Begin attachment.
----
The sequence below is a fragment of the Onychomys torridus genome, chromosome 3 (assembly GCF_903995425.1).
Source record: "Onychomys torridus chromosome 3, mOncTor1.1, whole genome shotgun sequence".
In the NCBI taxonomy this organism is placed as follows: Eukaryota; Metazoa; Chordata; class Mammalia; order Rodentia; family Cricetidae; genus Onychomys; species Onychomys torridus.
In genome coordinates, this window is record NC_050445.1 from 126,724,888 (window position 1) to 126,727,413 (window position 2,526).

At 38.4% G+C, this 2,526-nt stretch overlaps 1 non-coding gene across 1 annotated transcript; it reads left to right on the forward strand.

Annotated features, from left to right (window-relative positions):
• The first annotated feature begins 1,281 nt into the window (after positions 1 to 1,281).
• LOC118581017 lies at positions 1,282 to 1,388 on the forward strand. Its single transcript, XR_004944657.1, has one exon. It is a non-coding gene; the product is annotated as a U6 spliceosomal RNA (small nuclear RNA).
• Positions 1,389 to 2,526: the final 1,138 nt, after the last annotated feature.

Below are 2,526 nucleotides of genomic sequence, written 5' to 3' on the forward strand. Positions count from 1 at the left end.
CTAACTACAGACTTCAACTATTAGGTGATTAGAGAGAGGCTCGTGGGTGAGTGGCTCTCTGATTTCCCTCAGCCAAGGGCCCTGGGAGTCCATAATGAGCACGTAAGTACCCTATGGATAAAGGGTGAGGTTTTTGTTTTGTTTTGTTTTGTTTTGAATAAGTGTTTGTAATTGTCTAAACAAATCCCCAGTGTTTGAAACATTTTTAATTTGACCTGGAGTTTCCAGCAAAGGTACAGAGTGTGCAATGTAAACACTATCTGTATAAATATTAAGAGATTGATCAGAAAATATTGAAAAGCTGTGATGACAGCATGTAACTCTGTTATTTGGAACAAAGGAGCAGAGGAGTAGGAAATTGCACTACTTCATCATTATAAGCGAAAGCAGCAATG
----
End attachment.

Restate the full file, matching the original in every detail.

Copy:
The sequence below is a fragment of the Onychomys torridus genome, chromosome 3 (assembly GCF_903995425.1).
Source record: "Onychomys torridus chromosome 3, mOncTor1.1, whole genome shotgun sequence".
In the NCBI taxonomy this organism is placed as follows: Eukaryota; Metazoa; Chordata; class Mammalia; order Rodentia; family Cricetidae; genus Onychomys; species Onychomys torridus.
In genome coordinates, this window is record NC_050445.1 from 126,724,888 (window position 1) to 126,727,413 (window position 2,526).

At 38.4% G+C, this 2,526-nt stretch overlaps 1 non-coding gene across 1 annotated transcript; it reads left to right on the forward strand.

Annotated features, from left to right (window-relative positions):
• The first annotated feature begins 1,281 nt into the window (after positions 1 to 1,281).
• LOC118581017 lies at positions 1,282 to 1,388 on the forward strand. Its single transcript, XR_004944657.1, has one exon. It is a non-coding gene; the product is annotated as a U6 spliceosomal RNA (small nuclear RNA).
• Positions 1,389 to 2,526: the final 1,138 nt, after the last annotated feature.

Below are 2,526 nucleotides of genomic sequence, written 5' to 3' on the forward strand. Positions count from 1 at the left end.
CTAACTACAGACTTCAACTATTAGGTGATTAGAGAGAGGCTCGTGGGTGAGTGGCTCTCTGATTTCCCTCAGCCAAGGGCCCTGGGAGTCCATAATGAGCACGTAAGTACCCTATGGATAAAGGGTGAGGTTTTTGTTTTGTTTTGTTTTGTTTTGAATAAGTGTTTGTAATTGTCTAAACAAATCCCCAGTGTTTGAAACATTTTTAATTTGACCTGGAGTTTCCAGCAAAGGTACAGAGTGTGCAATGTAAACACTATCTGTATAAATATTAAGAGATTGATCAGAAAATATTGAAAAGCTGTGATGACAGCATGTAACTCTGTTATTTGGAACAAAGGAGCAGAGGAGTAGGAAATTGCACTACTTCATCATTATAAGCGAAAGCAGCAATG